Photography courtesy of Lowell Washburn, all rights reserved.
The giant Canada goose is the first waterfowl to begin nesting each spring; and at least a few females are already sitting on eggs. One of those early nests is located atop a muskrat lodge at Lekwa Marsh on Clear Lake’s south shore.
While I was photographing the nest on March 24, the incubating goose received an unusual visitor when a large beaver popped up next to the lodge and quickly climbed aboard. Once out of the water, the beaver shook, raised up on its hind legs, and began cleaning its fur. Since beavers are strict vegetarians, the surprise guest posed no threat to the Canada’s eggs. Nevertheless, the goose was obviously annoyed at the intrusion. After receiving a few authoritative nips from the hen’s powerful mandibles, the docile furbearer took the hint and swam back into the cattails.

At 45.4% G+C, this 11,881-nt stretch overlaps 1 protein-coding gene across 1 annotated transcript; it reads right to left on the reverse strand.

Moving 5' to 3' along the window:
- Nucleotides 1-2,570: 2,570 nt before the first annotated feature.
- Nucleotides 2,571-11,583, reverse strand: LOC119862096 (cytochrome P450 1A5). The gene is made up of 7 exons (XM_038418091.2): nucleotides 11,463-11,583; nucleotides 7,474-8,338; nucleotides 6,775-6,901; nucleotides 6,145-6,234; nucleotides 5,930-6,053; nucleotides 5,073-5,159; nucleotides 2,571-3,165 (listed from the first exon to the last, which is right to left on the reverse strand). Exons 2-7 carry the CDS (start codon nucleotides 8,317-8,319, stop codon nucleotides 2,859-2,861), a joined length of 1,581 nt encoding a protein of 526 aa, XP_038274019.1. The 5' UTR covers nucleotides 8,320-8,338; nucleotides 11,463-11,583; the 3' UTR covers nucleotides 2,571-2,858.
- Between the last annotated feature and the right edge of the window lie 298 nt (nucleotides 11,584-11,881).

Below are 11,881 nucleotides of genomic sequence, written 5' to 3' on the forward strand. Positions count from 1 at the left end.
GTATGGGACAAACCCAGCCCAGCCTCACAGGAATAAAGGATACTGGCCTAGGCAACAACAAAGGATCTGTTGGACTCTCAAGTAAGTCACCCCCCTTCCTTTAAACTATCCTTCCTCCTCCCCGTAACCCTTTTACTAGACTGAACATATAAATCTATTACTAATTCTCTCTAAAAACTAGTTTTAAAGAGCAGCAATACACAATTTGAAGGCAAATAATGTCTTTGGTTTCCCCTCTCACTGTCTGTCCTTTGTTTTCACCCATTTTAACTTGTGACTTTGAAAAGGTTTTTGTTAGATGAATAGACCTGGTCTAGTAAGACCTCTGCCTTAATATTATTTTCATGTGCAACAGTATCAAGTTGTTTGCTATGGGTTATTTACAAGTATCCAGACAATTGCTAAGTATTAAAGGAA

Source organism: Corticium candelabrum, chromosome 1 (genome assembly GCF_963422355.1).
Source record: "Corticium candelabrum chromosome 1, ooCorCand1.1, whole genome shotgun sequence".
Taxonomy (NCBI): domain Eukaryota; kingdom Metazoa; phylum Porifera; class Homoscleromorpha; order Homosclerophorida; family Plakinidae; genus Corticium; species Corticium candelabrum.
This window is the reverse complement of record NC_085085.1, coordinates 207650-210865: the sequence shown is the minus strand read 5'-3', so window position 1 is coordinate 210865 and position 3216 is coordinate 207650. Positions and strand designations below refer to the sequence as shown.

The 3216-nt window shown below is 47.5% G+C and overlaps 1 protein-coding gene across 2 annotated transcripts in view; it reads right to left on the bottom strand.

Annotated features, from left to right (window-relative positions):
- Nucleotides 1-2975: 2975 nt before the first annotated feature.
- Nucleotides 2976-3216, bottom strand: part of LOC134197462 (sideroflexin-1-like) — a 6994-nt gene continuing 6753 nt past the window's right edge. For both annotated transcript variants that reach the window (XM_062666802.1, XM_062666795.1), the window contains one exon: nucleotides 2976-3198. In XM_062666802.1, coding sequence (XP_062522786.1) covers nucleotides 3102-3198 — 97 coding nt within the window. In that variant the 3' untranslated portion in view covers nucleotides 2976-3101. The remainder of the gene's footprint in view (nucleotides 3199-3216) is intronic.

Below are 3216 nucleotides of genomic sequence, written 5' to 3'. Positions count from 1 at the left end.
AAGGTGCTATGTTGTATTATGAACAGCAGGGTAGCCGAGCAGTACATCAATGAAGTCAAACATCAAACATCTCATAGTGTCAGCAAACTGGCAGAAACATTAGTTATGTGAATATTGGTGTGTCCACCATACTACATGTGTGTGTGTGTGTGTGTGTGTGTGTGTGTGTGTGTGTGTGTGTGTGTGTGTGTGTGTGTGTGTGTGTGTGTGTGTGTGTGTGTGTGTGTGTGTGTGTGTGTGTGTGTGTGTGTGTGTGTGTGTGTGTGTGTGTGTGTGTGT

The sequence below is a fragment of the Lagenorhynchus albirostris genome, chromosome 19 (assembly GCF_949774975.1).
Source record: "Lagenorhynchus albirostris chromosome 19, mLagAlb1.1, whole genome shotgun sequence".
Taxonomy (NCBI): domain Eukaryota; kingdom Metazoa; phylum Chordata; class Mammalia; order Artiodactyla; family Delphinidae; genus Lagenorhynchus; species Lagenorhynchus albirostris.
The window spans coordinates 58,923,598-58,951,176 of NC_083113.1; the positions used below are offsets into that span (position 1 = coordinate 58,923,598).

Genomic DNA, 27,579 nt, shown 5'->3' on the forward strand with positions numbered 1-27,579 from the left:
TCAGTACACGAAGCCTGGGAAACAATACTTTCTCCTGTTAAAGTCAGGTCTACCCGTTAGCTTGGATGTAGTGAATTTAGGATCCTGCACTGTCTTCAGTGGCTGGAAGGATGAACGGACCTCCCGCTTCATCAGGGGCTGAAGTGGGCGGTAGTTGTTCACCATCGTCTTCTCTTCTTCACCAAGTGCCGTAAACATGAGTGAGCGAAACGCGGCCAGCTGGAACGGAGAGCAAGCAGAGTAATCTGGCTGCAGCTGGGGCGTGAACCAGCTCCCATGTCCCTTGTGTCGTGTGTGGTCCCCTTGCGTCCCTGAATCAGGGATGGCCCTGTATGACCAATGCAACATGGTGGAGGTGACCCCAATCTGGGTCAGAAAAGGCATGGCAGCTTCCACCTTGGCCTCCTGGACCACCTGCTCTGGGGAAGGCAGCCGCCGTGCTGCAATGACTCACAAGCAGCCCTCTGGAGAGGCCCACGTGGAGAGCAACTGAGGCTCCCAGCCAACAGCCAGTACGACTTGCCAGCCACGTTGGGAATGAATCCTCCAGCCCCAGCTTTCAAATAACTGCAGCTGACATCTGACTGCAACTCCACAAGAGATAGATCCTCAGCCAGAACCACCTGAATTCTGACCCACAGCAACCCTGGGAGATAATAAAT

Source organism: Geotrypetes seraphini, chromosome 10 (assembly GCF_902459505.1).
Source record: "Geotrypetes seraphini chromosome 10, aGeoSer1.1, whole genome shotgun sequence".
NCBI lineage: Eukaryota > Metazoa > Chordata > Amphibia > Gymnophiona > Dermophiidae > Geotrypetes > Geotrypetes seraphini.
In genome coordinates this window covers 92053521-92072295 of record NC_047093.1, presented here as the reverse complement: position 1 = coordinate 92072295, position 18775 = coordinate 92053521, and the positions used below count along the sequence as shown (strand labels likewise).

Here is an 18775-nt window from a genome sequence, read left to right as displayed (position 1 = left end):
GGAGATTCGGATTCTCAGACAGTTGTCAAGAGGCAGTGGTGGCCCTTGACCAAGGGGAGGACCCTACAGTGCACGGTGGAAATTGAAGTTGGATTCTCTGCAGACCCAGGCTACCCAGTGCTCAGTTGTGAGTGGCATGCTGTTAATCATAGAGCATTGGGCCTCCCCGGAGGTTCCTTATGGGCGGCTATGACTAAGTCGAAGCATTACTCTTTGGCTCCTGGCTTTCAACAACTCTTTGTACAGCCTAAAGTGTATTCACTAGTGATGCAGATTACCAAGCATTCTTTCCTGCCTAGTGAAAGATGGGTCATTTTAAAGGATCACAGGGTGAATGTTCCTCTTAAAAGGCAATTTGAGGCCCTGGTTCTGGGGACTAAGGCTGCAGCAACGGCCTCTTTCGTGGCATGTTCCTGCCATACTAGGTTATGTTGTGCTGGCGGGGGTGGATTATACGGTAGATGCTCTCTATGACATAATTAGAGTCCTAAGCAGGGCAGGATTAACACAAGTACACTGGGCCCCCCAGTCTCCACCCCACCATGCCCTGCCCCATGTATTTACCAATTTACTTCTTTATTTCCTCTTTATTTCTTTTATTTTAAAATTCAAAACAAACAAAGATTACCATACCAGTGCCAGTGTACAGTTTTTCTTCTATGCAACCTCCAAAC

Although the attending gander also realized that the beaver posed no threat to either his mate or their eggs, it became obvious that he didn’t feel the same about me. As I concentrated on photographing the nest, he tried to become invisible by sinking low to the water. LW